Southeast Students and Faculty Raise Awareness for Cape Girardeau’s Hunger Issues

Some of this year's bowls painted by Southeast students for the 10th annual Empty Bowls event.

Some of this year’s bowls painted by Southeast students for the 10th annual Empty Bowls event.

CAPE GIRARDEAU, Mo., Oct. 23, 2015 – The 10th Annual Empty Bowls event supporting the Salvation Army’s efforts to fight hunger locally will be held from noon to 2 p.m. on Sunday, Nov. 1, at the Salvation Army Worship and Community Center.

Tickets for the event are $12, which can be purchased at the door, and participants receive a soup meal and a handmade pottery bowl of their choice.

Dr. Anne Marietta, associate professor of nutrition and dietetics at Southeast Missouri State University, says the community-wide event is to increase awareness of hunger issues in the Cape Girardeau area.

“The intent is whenever they use their bowl they will remember there are people that go hungry in Cape Girardeau,” said Marietta.

Marietta helped organize Cape Girardeau’s first Empty Bowls event in 2005, and each year brings her experience and students to build and grow the event.

All proceeds benefit the Salvation Army, and Marietta estimates $57,000 has been donated since 2005.

“The Salvation Army is a wonderful place where they do such good work for those in need,” said Marietta.

Linda Bohnsack, co-chairwoman of the event and owner of Artisan Gifts, spearheads the bowls’ creation and storage. She works directly with the Salvation Army and Southeast’s faculty and student volunteers.

Bohnsack appreciates the help students and faculty have provided over the years and the University’s encouragement and support of students’ volunteering in the community.

“We definitely have been blessed with the students’ involvement over the years,” said Bohnsack, a 1975 Southeast graduate. “We get the benefit of their enthusiasm.”

Many students become attached to the bowls they paint and often purchase them.

“This is a way for them to get involved and really own a part of their commitment,” she said.

This year approximately 600 bowls will be available to purchase and are made entirely by local potters and painted by community members and volunteers.

Caroline Kahler, chair of Southeast’s Department of Art, has participated in Empty Bowl events for over 15 years since her time at Wichita State University and believes the event helps faculty and students have an impact outside of the university setting.

“It’s an opportunity to have a different kind of communication about the people of our community,” said Kahler.

This year, Kahler made 30 bowls, and students from two of her classes help paint many of the bowls made by Bohnsack and other local artisans.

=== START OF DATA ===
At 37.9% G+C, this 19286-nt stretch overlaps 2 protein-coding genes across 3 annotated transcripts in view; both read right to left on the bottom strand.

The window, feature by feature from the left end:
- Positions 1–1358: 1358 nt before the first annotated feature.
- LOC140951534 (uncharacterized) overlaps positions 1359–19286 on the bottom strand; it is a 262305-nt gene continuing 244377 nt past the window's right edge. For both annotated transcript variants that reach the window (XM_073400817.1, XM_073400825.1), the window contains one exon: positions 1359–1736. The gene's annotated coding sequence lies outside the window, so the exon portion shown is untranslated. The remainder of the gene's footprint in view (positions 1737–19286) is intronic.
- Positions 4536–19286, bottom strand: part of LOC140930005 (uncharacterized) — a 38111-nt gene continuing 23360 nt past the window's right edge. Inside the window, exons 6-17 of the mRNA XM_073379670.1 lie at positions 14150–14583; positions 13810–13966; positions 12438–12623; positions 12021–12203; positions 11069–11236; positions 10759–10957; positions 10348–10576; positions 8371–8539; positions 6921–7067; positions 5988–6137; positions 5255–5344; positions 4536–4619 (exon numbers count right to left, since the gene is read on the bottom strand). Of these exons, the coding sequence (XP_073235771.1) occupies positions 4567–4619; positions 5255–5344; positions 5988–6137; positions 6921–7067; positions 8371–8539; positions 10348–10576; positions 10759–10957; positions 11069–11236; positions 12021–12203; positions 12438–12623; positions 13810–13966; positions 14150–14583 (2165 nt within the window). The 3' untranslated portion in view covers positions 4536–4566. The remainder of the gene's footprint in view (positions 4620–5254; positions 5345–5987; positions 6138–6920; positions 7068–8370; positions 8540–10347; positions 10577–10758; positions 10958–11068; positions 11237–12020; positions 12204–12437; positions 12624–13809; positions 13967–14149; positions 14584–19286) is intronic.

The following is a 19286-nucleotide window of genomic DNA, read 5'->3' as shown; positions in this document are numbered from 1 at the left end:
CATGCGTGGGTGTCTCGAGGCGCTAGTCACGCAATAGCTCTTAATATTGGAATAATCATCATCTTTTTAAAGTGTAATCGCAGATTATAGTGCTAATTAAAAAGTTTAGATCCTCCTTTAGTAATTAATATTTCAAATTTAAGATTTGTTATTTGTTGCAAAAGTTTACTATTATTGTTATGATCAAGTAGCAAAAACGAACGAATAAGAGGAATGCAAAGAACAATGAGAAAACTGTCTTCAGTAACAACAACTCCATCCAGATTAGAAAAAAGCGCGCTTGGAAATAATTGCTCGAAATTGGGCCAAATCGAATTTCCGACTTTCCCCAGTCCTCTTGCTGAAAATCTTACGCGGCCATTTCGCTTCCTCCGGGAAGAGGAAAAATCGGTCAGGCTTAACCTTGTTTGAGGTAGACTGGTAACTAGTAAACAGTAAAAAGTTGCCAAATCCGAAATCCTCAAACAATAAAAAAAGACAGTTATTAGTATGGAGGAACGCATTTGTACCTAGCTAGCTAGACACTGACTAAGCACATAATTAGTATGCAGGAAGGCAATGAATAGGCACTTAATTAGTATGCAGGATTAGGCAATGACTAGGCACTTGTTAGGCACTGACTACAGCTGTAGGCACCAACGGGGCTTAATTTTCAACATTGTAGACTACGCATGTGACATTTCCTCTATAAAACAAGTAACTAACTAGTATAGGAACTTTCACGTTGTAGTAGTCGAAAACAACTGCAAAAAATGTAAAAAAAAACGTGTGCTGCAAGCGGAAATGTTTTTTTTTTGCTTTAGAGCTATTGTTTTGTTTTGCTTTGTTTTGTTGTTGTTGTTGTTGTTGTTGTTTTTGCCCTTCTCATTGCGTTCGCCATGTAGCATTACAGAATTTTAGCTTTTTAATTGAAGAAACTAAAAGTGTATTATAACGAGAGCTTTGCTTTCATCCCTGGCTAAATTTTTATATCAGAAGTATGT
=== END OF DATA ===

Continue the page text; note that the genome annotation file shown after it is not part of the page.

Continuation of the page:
Marietta has her students participate for educational and charitable reasons.

“I hope they get to see a program about hunger and one solution,” she said. “They get the opportunity to learn how people in a community can come together and help one another.”

This year, Southeast students are preparing and serving two kinds of soup, bread and dessert.

“I think this is a way to see how we can really help out the community,” said Zach Leonard, a Southeast dietetics major.

Leonard says his class with Marietta focuses on the needs of the community, and Empty Bowls gives him the hands on experience of how to address food insecurity in southeast Missouri.

The interaction her students have with community members and organizations prepares her students for their future careers.

“A lot of dietetic jobs are funded by our government,” said Marietta.

Working with those in need and those who can help gives her students a better understanding to create successful community nutrition programs, she said.

Kahler has seen how student participation in Empty Bowls can have an effect on several communities. Many of her former students have started their own Empty Bowl events in their own communities after graduating.

When students are involved they see the impact they can have beyond their own families and for the needs of others throughout their community, said Kahler.

Bowls will also be available for purchase at the 45th Annual Christmas Arts and Crafts Extravaganza Nov. 21 and 22 in the Osage Center and the Show Me Center.

Tickets for Empty Bowls are available for purchase at the door noon to 2 p.m. Nov. 1 at the Salvation Army Worship and Community Center, 701 Good Hope. For more information, contact Dr. Anne Marietta at (573) 651-2733 or abmarietta@semo.edu.